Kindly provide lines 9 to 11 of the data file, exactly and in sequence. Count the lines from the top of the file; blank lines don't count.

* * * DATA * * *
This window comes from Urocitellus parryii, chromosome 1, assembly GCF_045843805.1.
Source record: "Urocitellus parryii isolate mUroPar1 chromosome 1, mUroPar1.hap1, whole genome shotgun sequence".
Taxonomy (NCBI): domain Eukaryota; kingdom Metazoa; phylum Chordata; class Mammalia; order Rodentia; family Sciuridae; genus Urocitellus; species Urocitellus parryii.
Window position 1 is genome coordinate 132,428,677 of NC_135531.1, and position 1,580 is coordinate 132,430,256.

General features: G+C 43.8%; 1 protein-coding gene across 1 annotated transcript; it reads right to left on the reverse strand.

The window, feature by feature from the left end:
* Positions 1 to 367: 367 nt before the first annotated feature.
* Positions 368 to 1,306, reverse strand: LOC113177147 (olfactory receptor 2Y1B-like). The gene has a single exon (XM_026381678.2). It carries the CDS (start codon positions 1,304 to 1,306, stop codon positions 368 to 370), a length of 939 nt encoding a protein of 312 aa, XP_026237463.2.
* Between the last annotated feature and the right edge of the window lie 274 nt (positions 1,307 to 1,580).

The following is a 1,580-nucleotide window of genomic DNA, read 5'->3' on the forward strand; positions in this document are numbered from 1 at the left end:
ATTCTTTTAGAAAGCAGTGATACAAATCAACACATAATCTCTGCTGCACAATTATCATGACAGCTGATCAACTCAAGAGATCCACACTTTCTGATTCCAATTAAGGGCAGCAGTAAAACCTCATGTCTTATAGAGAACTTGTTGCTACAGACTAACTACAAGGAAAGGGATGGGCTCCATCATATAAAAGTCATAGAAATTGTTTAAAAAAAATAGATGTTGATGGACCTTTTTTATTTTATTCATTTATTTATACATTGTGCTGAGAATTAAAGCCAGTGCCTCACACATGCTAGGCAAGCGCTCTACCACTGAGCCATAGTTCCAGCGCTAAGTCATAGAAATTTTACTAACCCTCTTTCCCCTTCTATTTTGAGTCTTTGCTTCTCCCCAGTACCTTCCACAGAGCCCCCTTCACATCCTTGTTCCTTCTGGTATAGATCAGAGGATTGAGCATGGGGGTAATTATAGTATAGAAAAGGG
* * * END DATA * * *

* Between the last annotated feature and the right edge of the window lie 274 nt (positions 1,307 to 1,580).

The following is a 1,580-nucleotide window of genomic DNA, read 5'->3' on the forward strand; positions in this document are numbered from 1 at the left end:
ATTCTTTTAGAAAGCAGTGATACAAATCAACACATAATCTCTGCTGCACAATTATCATGACAGCTGATCAACTCAAGAGATCCACACTTTCTGATTCCAATTAAGGGCAGCAGTAAAACCTCATGTCTTATAGAGAACTTGTTGCTACAGACTAACTACAAGGAAAGGGATGGGCTCCATCATATAAAAGTCATAGAAATTGTTTAAAAAAAATAGATGTTGATGGACCTTTTTTATTTTATTCATTTATTTATACATTGTGCTGAGAATTAAAGCCAGTGCCTCACACATGCTAGGCAAGCGCTCTACCACTGAGCCATAGTTCCAGCGCTAAGTCATAGAAATTTTACTAACCCTCTTTCCCCTTCTATTTTGAGTCTTTGCTTCTCCCCAGTACCTTCCACAGAGCCCCCTTCACATCCTTGTTCCTTCTGGTATAGATCAGAGGATTGAGCATGGGGGTAATTATAGTATAGAAAAGGG